Milk is made of two proteins, casein and whey. Whey protein can be separated from the casein in milk or formed as a by-product of cheese making.
Whey protein is considered a complete protein and contains all 9 essential amino acids and is low in lactose content. People commonly use it as supplementation, alongside resistance exercise, to help improve muscle protein synthesis and promote the growth of lean tissue mass.
Whey protein composition
Whey protein is a mixture of the following:
- Bovine serum albumin
Whey protein types
There are three primary types of whey protein : whey protein concentrate (WPC), whey protein isolate (WPI), and whey protein hydrolysate (WPH). Let's look at each of these in turn:
- Whey protein concentrate - WPC contains low levels of fat and low levels of carbohydrates (lactose). The percentage of protein in WPC depends on how concentrated it is. Lower end concentrates tend to have 30% protein and higher end up to 90%
- Whey protein isolate - WPIs are further processed to remove all the fat and lactose. WPI is usually at least 90% protein
- Whey protein hydrolysate - WPH is considered to be the "predigested" form of whey protein as it has already undergone partial hydrolysis - a process necessary for the body to absorb protein. WPH doesn't require as much digestion as the other two forms of whey protein. In addition, it is commonly used in medical protein supplements and infant formulas because of it's improved digestibility and reduced allergen potential.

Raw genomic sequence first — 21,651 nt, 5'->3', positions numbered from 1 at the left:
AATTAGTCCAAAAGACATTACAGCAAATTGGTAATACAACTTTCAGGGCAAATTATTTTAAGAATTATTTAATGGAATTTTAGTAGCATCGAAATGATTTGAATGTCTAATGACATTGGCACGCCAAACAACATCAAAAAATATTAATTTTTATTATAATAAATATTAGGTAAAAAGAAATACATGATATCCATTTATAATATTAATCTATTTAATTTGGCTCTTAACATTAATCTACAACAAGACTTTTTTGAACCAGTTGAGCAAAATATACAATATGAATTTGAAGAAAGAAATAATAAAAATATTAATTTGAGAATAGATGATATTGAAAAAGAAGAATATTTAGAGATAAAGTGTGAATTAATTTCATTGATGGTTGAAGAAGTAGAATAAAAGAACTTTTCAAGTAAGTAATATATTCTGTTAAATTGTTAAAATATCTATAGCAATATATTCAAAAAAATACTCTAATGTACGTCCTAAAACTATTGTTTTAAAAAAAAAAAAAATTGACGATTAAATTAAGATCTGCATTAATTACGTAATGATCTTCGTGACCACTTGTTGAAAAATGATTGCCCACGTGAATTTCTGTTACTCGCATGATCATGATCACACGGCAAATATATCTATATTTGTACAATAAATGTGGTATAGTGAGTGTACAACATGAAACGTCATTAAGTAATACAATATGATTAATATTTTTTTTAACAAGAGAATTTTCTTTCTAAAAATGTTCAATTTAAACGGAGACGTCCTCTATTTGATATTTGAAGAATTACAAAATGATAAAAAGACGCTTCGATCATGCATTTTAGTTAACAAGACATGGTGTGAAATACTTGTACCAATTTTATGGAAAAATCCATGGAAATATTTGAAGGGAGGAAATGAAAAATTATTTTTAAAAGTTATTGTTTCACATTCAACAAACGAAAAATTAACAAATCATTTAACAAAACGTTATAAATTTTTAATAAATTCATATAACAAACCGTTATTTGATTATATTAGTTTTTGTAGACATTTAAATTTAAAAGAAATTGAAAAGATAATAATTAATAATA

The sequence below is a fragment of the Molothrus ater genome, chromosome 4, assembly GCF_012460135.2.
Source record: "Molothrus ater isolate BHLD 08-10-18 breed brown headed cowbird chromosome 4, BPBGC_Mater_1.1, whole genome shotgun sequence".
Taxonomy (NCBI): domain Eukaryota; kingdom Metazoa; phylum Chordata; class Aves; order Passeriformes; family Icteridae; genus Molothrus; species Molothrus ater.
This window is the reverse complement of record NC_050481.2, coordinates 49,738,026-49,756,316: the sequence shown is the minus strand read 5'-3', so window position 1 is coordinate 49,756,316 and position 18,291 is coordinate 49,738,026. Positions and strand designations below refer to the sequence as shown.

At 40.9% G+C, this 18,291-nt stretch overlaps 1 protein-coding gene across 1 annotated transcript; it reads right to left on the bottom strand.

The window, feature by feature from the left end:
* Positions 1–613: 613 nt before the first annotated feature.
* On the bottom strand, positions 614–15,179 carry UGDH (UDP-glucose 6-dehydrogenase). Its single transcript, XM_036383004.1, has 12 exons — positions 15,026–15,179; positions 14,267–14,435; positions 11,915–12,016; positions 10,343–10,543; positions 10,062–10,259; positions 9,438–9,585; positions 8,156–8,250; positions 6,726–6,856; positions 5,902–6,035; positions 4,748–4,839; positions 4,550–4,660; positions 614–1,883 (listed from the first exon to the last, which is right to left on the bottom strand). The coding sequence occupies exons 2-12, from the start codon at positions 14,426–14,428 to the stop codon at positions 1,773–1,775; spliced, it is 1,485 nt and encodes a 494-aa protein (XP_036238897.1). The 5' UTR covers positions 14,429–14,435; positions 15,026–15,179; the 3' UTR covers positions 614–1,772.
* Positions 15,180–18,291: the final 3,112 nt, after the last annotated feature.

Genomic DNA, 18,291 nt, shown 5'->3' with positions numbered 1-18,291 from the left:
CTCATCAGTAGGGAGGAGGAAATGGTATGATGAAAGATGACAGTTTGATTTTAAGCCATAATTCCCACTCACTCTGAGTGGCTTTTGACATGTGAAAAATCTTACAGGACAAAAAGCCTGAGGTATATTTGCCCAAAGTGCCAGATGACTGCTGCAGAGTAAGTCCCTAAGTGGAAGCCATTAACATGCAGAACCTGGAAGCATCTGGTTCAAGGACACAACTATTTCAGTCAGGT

Possible health benefits of whey protein
There are many benefits associated with the consumption of whey protein, and researchers are constantly finding new possible therapeutic properties.
We assess the possible health benefits of consuming whey protein below. Note that many of these potential benefits are based on single studies and more evidence is required before making definitive judgement.
Aiding weight loss
According to one study, published in Nutrition & Metabolism, people who took a specialized whey fraction (Prolibra™, high in leucine, bioactive peptides and milk calcium) "lost significantly more body fat and showed a greater preservation of lean muscle compared to subjects consuming the control beverage."4
Promising results were published in the journal Anticancer Research for the use of whey protein concentrate (WPC) and glutathione modulation in cancer treatment.5
According to a study published in The British Journal of Nutrition, "there was a significant decrease in total cholesterol and LDL cholesterol at week 12 in the whey group compared with the casein (group)."6
Whey protein could improve immune response in children with asthma. One study, published in the International Journal of Food Science and Nutrition, found that children with asthma who were supplemented with whey for one month had an improved cytokine response.7
Lowering blood pressure and reducing risk of cardiovascular disease
Research published in the International Dairy Journal found that beverages that were supplemented with whey protein significantly reduced blood pressure in patients with hypertension, their risk of developing heart disease or stroke was also lower.
A study published in the journal Clinical and Investigative Medicine1 found that whey protein may help reduce weight loss among HIV-positive patients.
On the next page we look at the possible side effects of whey protein, how whey protein can help with building muscle and how whey protein is produced.